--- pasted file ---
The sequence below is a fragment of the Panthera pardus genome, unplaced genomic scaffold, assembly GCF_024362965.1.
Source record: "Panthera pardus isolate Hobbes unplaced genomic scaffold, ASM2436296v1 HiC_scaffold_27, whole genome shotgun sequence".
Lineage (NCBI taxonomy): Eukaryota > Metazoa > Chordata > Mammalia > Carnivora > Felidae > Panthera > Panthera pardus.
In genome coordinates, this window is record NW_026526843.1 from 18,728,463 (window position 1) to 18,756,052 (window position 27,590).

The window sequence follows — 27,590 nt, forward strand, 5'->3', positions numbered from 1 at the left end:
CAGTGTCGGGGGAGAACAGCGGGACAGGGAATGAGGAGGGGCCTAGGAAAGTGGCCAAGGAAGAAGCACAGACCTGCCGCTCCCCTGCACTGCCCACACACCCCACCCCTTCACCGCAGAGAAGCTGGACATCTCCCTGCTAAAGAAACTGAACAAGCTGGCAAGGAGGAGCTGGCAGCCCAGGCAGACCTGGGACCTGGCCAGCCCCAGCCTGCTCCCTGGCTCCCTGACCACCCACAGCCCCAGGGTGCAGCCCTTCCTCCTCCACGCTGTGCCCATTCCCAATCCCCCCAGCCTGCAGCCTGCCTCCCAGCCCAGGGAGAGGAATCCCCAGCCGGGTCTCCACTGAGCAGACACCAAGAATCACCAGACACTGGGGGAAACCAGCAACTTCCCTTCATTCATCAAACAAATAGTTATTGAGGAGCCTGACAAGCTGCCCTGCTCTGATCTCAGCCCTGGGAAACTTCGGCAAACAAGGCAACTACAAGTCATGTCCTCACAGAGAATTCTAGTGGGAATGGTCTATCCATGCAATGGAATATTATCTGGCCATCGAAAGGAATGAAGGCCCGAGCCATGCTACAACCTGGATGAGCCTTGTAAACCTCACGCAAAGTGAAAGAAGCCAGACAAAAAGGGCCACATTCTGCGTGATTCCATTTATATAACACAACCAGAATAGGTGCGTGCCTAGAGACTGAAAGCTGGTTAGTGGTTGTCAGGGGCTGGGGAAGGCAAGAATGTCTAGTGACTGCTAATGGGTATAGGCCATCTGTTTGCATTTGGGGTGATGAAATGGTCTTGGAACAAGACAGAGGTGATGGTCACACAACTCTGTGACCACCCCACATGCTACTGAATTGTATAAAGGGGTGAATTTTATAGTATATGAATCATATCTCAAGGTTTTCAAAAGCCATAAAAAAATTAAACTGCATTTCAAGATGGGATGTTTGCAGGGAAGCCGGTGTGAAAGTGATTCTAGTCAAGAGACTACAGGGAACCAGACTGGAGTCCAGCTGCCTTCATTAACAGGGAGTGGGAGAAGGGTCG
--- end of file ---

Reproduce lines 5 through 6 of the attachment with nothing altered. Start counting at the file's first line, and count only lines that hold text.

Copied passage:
The window sequence follows — 27,590 nt, forward strand, 5'->3', positions numbered from 1 at the left end:
CAGTGTCGGGGGAGAACAGCGGGACAGGGAATGAGGAGGGGCCTAGGAAAGTGGCCAAGGAAGAAGCACAGACCTGCCGCTCCCCTGCACTGCCCACACACCCCACCCCTTCACCGCAGAGAAGCTGGACATCTCCCTGCTAAAGAAACTGAACAAGCTGGCAAGGAGGAGCTGGCAGCCCAGGCAGACCTGGGACCTGGCCAGCCCCAGCCTGCTCCCTGGCTCCCTGACCACCCACAGCCCCAGGGTGCAGCCCTTCCTCCTCCACGCTGTGCCCATTCCCAATCCCCCCAGCCTGCAGCCTGCCTCCCAGCCCAGGGAGAGGAATCCCCAGCCGGGTCTCCACTGAGCAGACACCAAGAATCACCAGACACTGGGGGAAACCAGCAACTTCCCTTCATTCATCAAACAAATAGTTATTGAGGAGCCTGACAAGCTGCCCTGCTCTGATCTCAGCCCTGGGAAACTTCGGCAAACAAGGCAACTACAAGTCATGTCCTCACAGAGAATTCTAGTGGGAATGGTCTATCCATGCAATGGAATATTATCTGGCCATCGAAAGGAATGAAGGCCCGAGCCATGCTACAACCTGGATGAGCCTTGTAAACCTCACGCAAAGTGAAAGAAGCCAGACAAAAAGGGCCACATTCTGCGTGATTCCATTTATATAACACAACCAGAATAGGTGCGTGCCTAGAGACTGAAAGCTGGTTAGTGGTTGTCAGGGGCTGGGGAAGGCAAGAATGTCTAGTGACTGCTAATGGGTATAGGCCATCTGTTTGCATTTGGGGTGATGAAATGGTCTTGGAACAAGACAGAGGTGATGGTCACACAACTCTGTGACCACCCCACATGCTACTGAATTGTATAAAGGGGTGAATTTTATAGTATATGAATCATATCTCAAGGTTTTCAAAAGCCATAAAAAAATTAAACTGCATTTCAAGATGGGATGTTTGCAGGGAAGCCGGTGTGAAAGTGATTCTAGTCAAGAGACTACAGGGAACCAGACTGGAGTCCAGCTGCCTTCATTAACAGGGAGTGGGAGAAGGGTCG